In a still-pending complaint, the Norwegian data protection authority (Datatilsynet) reached the preliminary conclusion that “the use of Google Analytics was in violation of the GDPR's transfer rules.” The authority made the findings public yesterday on its website (Norwegian only) and expects to adopt a final decision “at the earliest in late April.”
Of course, the authority might reach a different conclusion in the end. But we have good reasons to believe that this will not be the case and that Norway may soon join Austria, France, Italy, Finland, and Denmark and practically ban Google Analytics. Here’s why.
- Google Analytics and data transfers
- What did the other authorities say exactly?
- What can we expect from the decision?
- The bigger picture
- Final Thoughts
Google Analytics and data transfers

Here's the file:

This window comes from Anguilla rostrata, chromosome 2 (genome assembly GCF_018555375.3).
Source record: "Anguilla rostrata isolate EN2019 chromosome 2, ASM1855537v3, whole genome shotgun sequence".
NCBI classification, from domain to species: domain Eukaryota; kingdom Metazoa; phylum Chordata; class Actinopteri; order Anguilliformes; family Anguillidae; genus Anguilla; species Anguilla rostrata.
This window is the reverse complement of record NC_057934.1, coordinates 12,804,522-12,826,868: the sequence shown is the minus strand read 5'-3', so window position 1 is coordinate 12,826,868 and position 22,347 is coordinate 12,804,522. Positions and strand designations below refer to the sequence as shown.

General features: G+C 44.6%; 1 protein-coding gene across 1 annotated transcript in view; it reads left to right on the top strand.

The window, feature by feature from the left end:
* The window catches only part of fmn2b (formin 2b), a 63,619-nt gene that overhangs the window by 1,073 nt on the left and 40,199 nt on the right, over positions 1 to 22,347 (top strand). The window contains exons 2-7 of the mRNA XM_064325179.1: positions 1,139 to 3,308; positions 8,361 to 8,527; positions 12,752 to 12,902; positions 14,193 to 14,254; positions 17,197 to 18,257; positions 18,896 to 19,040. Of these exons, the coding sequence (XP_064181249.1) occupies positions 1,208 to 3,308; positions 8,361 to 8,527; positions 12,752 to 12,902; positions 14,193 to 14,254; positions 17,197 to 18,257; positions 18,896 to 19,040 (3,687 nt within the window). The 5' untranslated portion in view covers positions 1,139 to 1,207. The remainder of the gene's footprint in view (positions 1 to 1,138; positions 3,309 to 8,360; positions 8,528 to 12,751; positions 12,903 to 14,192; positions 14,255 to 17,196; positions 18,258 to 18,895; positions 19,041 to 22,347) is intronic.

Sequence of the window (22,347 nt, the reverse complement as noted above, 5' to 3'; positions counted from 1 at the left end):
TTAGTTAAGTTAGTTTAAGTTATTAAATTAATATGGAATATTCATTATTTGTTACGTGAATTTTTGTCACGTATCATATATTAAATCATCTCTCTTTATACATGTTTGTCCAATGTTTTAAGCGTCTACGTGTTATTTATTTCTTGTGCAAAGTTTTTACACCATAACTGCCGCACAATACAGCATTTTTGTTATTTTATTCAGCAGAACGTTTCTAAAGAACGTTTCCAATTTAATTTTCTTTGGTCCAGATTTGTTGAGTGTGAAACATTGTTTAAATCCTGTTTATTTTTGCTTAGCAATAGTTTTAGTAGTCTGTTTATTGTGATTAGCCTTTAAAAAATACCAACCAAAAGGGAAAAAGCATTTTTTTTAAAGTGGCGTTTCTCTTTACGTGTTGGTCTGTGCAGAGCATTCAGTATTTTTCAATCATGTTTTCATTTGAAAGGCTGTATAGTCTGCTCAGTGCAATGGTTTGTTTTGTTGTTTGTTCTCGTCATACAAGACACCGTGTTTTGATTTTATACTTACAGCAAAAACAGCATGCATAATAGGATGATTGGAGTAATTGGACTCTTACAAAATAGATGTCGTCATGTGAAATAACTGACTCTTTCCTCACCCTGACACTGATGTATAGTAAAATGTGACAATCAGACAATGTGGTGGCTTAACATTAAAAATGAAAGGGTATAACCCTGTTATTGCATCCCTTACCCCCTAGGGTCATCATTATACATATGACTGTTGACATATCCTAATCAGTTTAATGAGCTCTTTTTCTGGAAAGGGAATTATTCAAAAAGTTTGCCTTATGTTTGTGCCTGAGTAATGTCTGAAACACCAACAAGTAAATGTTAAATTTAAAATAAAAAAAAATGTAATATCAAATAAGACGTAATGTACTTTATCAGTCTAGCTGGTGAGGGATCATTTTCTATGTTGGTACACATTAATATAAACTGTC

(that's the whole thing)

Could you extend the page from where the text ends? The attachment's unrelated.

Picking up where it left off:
We don’t have a decision yet, but we can take a look at the broader picture and take an educated guess about the most likely outcome and the reasons behind it.
Google Analytics’ legal issues with the GDPR, are nothing new: as we noted, other data protection authorities (DPAs) already took a hard stance. Most of their decisions result from a coordinated set of complaints by privacy NGO noyb, in a strategic effort to nudge DPAs towards stricter enforcement of the GDPR’s data transfer rules and of the Schrems II ruling of the EU Court of Justice.